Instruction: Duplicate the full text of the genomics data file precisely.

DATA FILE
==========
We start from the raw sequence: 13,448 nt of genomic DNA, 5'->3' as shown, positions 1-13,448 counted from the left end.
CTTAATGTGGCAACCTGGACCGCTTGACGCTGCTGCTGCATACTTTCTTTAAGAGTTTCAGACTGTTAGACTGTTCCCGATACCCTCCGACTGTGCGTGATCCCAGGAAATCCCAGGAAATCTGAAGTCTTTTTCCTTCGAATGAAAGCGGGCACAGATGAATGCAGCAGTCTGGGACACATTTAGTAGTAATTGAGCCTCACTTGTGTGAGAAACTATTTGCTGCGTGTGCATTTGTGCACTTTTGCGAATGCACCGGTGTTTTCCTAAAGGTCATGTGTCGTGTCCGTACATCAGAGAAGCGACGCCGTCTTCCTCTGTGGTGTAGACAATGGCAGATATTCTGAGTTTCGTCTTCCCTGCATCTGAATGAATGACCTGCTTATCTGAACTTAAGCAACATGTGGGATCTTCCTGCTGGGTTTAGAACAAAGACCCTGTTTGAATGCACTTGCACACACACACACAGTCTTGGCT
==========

We start from the raw sequence: 13,448 nt of genomic DNA, 5'->3' as shown, positions 1-13,448 counted from the left end.
CTTAATGTGGCAACCTGGACCGCTTGACGCTGCTGCTGCATACTTTCTTTAAGAGTTTCAGACTGTTAGACTGTTCCCGATACCCTCCGACTGTGCGTGATCCCAGGAAATCCCAGGAAATCTGAAGTCTTTTTCCTTCGAATGAAAGCGGGCACAGATGAATGCAGCAGTCTGGGACACATTTAGTAGTAATTGAGCCTCACTTGTGTGAGAAACTATTTGCTGCGTGTGCATTTGTGCACTTTTGCGAATGCACCGGTGTTTTCCTAAAGGTCATGTGTCGTGTCCGTACATCAGAGAAGCGACGCCGTCTTCCTCTGTGGTGTAGACAATGGCAGATATTCTGAGTTTCGTCTTCCCTGCATCTGAATGAATGACCTGCTTATCTGAACTTAAGCAACATGTGGGATCTTCCTGCTGGGTTTAGAACAAAGACCCTGTTTGAATGCACTTGCACACACACACACAGTCTTGGCT